New York winner of $343M Powerball jackpot wants to avoid the pitfalls of instant wealth

Robert Bailey, a retired government employee, said he wants to "take care of it for the next generation in my family."
Image: Robert Bailey
Robert Bailey poses for photographers during a news conference at the Resorts World Casino New York City on Nov. 14, 2018. The retired government worker won over $343 million in Powerball, the biggest jackpot in New York state lottery history.Mary Altaffer / AP

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By Doha Madani

A New York man who won the state's largest-ever lottery jackpot said he wants "to do the right thing and take care of it for the next generation in my family."

Robert Bailey, a 67-year-old retired government employee who lives in Manhattan, chose to take a lump sum payment of his $343.8 million in winnings, which comes to more than $125.3 million after taxes.

Bailey, who won in the Oct. 27 drawing, said at a press conference Wednesday that he has already consulted with a lawyer and financial adviser about his sudden windfall.

"I still want to be me; I can’t let money change me. But I want to do the right thing and take care of it for the next generation in my family," Bailey said. "That’s why I went to a lawyer and a financial adviser first and sat down with them and talked business."

Bailey remained mostly tight-lipped about his plans, except to say he hopes to buy a house for his mother, travel and “make good investments."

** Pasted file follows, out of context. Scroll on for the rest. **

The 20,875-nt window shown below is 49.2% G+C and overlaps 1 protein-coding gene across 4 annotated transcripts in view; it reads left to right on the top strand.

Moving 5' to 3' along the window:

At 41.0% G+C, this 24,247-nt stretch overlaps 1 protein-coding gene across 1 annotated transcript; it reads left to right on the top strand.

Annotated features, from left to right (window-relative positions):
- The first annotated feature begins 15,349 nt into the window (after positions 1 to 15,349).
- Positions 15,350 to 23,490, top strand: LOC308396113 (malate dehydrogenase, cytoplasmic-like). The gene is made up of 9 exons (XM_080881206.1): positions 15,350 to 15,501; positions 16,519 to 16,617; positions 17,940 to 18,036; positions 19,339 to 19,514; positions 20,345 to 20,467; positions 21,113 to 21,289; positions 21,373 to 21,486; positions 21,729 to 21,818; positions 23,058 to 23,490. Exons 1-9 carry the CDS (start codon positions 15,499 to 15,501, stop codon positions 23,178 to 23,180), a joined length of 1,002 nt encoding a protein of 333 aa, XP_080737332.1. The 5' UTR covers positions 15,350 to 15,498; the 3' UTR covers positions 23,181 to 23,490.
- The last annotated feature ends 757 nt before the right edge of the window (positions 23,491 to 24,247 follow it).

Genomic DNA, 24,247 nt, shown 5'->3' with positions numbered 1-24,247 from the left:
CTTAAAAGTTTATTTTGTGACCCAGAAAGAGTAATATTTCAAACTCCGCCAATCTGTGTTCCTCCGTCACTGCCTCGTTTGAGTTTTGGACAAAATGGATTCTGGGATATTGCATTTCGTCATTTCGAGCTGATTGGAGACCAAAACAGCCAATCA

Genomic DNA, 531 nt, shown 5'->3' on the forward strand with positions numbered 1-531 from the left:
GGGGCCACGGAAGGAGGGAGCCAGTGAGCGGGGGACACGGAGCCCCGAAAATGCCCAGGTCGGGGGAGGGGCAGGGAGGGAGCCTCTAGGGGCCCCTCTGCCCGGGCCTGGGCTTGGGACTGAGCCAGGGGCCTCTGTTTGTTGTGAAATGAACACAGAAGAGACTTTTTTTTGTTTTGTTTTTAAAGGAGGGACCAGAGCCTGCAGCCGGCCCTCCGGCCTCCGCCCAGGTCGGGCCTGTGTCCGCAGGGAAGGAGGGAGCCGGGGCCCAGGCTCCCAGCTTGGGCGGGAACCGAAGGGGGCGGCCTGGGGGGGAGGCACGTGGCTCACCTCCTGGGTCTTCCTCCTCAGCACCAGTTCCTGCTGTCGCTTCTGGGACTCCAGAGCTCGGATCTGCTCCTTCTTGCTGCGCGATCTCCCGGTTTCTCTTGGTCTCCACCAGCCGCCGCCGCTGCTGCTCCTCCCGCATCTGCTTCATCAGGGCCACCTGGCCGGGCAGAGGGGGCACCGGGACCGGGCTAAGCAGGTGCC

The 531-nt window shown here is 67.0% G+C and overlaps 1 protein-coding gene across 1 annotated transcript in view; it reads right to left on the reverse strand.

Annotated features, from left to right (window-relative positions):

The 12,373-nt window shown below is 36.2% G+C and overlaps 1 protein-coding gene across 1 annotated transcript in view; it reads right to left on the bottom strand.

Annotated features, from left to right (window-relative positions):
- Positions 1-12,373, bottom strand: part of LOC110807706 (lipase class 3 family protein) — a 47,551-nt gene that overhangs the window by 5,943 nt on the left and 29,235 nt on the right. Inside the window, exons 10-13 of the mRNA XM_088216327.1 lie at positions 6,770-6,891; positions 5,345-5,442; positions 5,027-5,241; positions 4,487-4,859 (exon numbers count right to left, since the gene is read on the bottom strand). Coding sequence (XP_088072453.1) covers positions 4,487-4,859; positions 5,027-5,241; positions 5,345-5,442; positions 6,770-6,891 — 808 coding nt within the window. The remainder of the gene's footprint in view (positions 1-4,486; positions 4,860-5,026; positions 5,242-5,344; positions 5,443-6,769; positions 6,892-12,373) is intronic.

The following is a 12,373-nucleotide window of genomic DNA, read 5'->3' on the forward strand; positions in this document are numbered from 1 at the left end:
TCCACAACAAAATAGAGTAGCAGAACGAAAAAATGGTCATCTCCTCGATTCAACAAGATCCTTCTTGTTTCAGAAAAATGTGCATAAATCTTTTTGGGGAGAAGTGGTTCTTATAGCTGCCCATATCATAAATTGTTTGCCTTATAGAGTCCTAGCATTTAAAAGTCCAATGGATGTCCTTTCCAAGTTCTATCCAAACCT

There are a few cautionary tales of lottery winners who went broke after blowing through their earnings. For example, Willie Seeley, who with his coworkers won $450 million in 2013, told NBC News in 2015 that the "drama is nonstop" after winning. Seeley took home $4 million personally. He and his wife quit their jobs, bought new cars, helped out family and ran through the money quickly.

"The biggest mistake I see is people who try to do this on their own right from the get-go," said Jason Kurland, an East Meadow, New York, attorney who has had lottery winners as clients, told NBC News in October. "Those are the ones who put themselves out in the open, who can't limit their exposure, and are now an easy target for people, whether it's a bogus charity coming to you or someone with an investment that's a [supposed] no-lose situation."

Bailey declined to answer questions about his family except to say that he was single with a few children. When asked if there are charities he plans to donate to, he said he has "a few" in mind, but would not make any decisions without consulting with an adviser.

He also said he wished he could remain anonymous, but New York State law prevents anyone from collecting lottery winnings privately.

"But you have to watch out for your safety, that’s the main thing," Bailey said. "With any type of money, and this type of money also."